Thursday, December 18, 2014

Configure Linux as a Software Router with two interfaces - CentOS / Redhat

Configure Linux as a Software Router with two NIC

Linux can be easily configured to share an internet connection using iptables. All you need to have is, two network interface cards as follows:

a) Your internal (LAN) network connected via eth0 with static ip address

b) Your external WAN) network is connected via eth1 with static ip address  ( public IP provided by ISP )
Please note that interface eth1 may have public IP address or IP assigned by ISP. eth1 may be connected to a dedicated DSL / ADSL / WAN / Cable router:

Step # 1: Enable Packet Forwarding

Login as the root user. Open /etc/sysctl.conf file
# vi /etc/sysctl.conf

Add the following line to enable packet forwarding for IPv4:

Save and close the file. Restart networking:
# service network restart

Step # 2: Enable IP masquerading

In Linux networking, Network Address Translation (NAT) or Network Masquerading (IP Masquerading) is a technique of transceiving network traffic through a router that involves re-writing the source and/or destination IP addresses and usually also the TCP/UDP port numbers of IP packets as they pass through. In short, IP masquerading is used to share the internet connection.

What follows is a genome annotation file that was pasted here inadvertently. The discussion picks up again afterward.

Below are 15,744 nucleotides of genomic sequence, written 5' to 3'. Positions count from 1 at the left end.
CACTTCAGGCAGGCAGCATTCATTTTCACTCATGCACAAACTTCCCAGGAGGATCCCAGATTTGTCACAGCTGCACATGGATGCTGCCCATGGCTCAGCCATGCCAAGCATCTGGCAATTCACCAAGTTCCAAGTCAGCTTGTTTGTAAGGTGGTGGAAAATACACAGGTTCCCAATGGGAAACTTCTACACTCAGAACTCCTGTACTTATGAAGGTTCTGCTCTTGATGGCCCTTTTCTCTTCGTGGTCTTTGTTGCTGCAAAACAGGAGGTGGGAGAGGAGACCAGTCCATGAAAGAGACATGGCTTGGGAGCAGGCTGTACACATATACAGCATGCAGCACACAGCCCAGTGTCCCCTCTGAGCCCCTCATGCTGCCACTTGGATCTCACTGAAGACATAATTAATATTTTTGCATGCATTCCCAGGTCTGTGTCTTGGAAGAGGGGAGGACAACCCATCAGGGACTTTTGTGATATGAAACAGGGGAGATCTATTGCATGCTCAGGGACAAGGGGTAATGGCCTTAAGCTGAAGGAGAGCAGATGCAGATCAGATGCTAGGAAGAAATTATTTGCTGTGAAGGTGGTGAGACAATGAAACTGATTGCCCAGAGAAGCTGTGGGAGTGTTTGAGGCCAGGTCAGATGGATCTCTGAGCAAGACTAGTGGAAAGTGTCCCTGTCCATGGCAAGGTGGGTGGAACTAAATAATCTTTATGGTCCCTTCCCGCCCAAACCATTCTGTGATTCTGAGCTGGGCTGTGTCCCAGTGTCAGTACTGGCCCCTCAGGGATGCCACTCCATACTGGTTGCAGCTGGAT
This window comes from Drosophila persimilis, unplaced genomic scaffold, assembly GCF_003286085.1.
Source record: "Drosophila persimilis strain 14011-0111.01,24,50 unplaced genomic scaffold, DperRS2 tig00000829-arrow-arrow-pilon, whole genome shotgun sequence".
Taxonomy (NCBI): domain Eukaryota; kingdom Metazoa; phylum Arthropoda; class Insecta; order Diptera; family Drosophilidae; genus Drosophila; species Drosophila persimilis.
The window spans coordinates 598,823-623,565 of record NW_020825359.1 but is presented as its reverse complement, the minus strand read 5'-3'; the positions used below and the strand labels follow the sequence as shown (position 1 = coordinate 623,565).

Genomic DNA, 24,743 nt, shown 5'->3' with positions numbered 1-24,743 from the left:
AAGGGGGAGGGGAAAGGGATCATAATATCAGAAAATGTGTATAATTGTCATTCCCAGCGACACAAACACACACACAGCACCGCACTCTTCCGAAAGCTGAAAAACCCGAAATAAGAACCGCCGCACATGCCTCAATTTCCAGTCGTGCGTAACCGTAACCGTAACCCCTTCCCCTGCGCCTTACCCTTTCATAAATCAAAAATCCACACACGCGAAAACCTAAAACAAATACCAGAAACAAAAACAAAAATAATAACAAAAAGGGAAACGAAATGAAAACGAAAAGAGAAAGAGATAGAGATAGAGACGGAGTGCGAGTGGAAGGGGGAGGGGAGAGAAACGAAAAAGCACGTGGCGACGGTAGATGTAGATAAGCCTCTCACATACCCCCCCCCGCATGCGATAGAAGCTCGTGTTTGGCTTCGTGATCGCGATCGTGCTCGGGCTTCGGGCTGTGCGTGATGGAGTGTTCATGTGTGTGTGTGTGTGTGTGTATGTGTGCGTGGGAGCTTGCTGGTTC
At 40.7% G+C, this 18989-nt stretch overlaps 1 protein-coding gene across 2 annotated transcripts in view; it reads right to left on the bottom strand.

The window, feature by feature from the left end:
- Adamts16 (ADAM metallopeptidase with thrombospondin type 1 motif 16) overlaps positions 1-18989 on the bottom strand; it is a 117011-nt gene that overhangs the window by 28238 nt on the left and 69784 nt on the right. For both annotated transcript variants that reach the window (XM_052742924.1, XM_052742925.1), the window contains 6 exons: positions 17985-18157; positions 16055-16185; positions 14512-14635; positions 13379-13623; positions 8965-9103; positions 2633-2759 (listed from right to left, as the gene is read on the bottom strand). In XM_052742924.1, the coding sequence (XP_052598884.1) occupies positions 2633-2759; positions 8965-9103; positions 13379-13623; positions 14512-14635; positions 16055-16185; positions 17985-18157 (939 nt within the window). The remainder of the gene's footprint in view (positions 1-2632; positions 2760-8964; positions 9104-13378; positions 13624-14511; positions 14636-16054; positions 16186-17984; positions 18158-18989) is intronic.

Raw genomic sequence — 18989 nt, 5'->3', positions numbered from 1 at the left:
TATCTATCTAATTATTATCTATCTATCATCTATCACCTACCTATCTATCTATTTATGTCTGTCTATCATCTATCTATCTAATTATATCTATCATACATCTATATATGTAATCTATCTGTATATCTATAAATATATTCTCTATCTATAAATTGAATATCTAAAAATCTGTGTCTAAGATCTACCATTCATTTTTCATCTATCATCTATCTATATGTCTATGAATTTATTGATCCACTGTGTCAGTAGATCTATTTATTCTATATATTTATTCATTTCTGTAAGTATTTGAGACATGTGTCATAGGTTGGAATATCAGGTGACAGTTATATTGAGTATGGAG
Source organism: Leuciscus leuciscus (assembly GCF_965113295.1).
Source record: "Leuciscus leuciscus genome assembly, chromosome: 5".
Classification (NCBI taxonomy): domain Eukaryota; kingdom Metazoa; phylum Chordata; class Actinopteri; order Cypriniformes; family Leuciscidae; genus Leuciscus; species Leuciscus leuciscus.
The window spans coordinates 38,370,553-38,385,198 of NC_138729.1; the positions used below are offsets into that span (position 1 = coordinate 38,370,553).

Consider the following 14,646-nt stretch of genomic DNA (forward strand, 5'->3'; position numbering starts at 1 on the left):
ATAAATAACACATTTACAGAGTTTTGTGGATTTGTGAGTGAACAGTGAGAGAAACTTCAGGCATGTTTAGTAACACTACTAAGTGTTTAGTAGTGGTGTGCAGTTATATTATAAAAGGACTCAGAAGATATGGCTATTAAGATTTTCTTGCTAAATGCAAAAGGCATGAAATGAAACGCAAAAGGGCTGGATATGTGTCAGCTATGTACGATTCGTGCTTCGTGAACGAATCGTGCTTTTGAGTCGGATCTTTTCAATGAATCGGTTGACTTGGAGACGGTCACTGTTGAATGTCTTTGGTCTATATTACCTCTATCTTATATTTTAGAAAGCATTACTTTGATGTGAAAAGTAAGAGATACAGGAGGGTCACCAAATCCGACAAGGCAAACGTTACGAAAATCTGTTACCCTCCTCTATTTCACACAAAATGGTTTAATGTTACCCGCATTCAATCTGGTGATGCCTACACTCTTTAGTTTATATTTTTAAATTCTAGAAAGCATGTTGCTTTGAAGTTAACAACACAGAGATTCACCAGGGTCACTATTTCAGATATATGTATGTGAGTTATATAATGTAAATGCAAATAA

Share internet connection

To share network connection via eth1, enter the following rule at command prompt (following useful for ppp0 or dial up connection):

# service iptables stop

# iptables -t nat -A POSTROUTING -o eth1 -j MASQUERADE

# service iptables save

# service iptables restart

Make sure Iptables runs on boot

# chkconfig iptables on

Open your Windows / Mac / Linux computer networking GUI tool and point router IP to (eth0 Linux IP). You also need to setup DNS IP such as or to your local DNS server IP. You should now able to ping or browse the internet:

# ping

Client Side Configuration

Now all you have to do is set the IP as gateway on all your client machines in your network. You can enter  your default gateway in the file /etc/sysconfig/network as:- 
or you can also put the same entry in your interface specific file at /etc/sysconfig/network-scripts/ifcfg-eth0 in case of RHEL/Centos or at /etc/network/interfaces in case of ubuntu.
- See more at:


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